Saturday, June 18, 2011

Facts & History #1: Around St. Stephen's Northtower

After the reading of  "The Legend around St.Stephen's Missing Tower" on 'FlashCast 020 - Flashers' JRD Skinner asked me about the story behind the stop.

I thought you might wonder too what actually happened ...


Hans Puchsbaum was one of the architects of St. Stephen’s. He was born before 1390 and he died in 1454. (source: wikipedia )
"He probably became the leader of the lodge of Stephanskirche in 1439, but written sources mention him only in 1446." (source: Pannonian Renaissance )

The workshop was directed by Hans Puchspaum probably between 1439 and 1454. … In 1444 the plans for the northern tower were made, but the foundations were laid only in 1450. After another break, the construction was resumed in 1467 by Laurenz Spenyng, Puchspaum's successor. The church then became a bishopric cathedral. The building of the tower ceased in 1511.” (source: Pannonian Renaissance )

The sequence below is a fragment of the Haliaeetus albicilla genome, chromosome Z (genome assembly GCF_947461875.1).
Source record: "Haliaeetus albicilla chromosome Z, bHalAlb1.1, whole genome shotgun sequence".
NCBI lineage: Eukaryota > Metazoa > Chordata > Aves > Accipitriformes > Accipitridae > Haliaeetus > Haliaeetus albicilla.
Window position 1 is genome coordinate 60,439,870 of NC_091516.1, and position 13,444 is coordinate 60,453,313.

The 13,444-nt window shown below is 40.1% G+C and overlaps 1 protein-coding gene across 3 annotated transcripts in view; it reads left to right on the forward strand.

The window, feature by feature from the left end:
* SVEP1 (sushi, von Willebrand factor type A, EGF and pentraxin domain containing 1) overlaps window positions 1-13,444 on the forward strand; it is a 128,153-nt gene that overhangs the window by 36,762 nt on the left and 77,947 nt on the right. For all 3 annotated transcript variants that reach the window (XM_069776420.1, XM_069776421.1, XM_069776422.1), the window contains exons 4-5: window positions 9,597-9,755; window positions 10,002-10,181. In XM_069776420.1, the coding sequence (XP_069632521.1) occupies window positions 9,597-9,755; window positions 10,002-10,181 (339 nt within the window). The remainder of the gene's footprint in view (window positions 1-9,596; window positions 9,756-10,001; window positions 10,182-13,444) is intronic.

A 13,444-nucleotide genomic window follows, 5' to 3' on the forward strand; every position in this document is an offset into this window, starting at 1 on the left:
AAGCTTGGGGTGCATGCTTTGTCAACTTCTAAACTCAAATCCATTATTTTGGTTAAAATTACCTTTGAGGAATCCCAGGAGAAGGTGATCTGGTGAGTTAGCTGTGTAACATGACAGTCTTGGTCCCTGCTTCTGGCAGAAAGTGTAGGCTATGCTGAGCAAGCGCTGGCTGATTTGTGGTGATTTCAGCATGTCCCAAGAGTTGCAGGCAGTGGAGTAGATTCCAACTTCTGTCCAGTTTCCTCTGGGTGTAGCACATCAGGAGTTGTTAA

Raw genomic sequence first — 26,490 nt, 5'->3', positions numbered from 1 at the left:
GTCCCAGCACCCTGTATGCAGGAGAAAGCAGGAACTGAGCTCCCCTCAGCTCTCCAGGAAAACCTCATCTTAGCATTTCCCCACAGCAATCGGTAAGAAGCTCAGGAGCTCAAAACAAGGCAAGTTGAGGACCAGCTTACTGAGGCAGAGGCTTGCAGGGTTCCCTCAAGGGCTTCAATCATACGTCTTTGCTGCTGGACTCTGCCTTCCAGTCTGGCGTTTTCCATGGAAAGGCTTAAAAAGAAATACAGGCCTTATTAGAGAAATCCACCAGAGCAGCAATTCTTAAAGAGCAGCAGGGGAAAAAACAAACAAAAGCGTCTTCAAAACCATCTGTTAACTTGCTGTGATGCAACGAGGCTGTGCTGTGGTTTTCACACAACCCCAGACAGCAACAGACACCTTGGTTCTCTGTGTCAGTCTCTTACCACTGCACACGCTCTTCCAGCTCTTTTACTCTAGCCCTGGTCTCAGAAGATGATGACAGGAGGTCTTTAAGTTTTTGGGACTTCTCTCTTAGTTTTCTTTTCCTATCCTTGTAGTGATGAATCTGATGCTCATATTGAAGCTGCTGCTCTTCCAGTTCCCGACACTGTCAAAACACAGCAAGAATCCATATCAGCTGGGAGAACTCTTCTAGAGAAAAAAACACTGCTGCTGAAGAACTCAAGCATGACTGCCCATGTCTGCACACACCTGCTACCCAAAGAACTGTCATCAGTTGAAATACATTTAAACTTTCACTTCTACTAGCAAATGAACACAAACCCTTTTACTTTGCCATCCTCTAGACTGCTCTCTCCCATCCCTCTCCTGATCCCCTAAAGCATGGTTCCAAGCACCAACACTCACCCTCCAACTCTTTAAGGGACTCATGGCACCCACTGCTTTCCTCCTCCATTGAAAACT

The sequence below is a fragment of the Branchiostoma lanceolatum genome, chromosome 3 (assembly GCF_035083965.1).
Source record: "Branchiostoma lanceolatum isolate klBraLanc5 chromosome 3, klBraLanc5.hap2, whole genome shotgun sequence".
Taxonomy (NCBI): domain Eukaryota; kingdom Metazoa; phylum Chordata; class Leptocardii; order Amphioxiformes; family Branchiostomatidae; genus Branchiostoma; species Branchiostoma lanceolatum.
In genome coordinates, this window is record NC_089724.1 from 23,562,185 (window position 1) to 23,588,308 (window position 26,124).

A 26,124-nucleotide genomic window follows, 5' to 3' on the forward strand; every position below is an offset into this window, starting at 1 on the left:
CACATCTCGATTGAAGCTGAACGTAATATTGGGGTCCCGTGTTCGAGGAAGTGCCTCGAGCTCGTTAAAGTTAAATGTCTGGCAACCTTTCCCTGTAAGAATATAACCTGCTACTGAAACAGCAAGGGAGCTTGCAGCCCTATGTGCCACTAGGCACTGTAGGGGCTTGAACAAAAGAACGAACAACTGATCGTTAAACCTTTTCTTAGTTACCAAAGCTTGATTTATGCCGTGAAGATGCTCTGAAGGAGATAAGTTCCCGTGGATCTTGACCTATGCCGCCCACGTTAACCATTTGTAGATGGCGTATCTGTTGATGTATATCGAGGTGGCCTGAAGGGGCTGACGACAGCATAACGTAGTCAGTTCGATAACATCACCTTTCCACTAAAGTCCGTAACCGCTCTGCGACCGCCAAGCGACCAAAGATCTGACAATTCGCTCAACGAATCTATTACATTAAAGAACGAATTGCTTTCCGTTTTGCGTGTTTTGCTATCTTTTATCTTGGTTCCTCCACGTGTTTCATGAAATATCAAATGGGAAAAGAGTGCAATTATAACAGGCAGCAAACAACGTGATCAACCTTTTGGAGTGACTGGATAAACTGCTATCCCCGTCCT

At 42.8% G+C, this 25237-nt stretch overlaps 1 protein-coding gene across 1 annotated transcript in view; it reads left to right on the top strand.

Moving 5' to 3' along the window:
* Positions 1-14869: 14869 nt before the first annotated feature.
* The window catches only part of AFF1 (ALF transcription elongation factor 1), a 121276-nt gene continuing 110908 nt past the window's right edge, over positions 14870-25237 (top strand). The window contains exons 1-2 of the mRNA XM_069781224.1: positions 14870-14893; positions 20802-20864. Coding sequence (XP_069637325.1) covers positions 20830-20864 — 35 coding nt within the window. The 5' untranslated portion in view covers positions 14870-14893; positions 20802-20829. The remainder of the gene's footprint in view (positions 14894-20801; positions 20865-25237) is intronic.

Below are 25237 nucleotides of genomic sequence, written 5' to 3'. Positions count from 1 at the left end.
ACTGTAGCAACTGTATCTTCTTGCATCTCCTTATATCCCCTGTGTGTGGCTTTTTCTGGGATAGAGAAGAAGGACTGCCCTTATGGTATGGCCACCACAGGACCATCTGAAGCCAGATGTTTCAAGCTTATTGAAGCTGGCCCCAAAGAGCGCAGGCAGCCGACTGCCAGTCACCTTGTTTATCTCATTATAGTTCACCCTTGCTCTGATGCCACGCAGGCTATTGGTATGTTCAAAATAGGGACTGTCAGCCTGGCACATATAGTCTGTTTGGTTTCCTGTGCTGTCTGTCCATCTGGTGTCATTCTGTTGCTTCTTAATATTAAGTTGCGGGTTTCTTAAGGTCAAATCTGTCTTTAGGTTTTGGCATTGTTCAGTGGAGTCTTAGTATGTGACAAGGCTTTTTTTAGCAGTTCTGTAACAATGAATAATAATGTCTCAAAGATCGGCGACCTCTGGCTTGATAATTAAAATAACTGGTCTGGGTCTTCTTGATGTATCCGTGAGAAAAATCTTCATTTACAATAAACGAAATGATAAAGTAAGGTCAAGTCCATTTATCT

The foundation for a north tower was laid in 1450, and construction began under master
Lorenz Spenning, but its construction was abandoned when major work on the cathedral ceased in 1511.” (source: wikipedia )

St. Stephen's in 1502

The reasons for the stop:

Economic troubles at the end of the middle age, the approaching danger of the Turks (which finally led to the Siege of Vienna in 1529) and religious developments ( The Reformation ) were the very unspectacular reasons for the stop.

And of course with the end of the middle age the architectural style changed from Gothic to Renaissance.

"In 1578 the tower-stump was augmented with a renaissance cap, nicknamed the "water tower top" by the Viennese. The tower now stands at 68 meters tall (223 ft), roughly half the height of the south tower."
(source: wikipedia )


During the research I stumbled upon these little videos. I thought you might find them interesting.

Western façade 
North tower


I close the post with a preview: The next legend will be posted on Friday, June 24th.

Many thanks for your interest!


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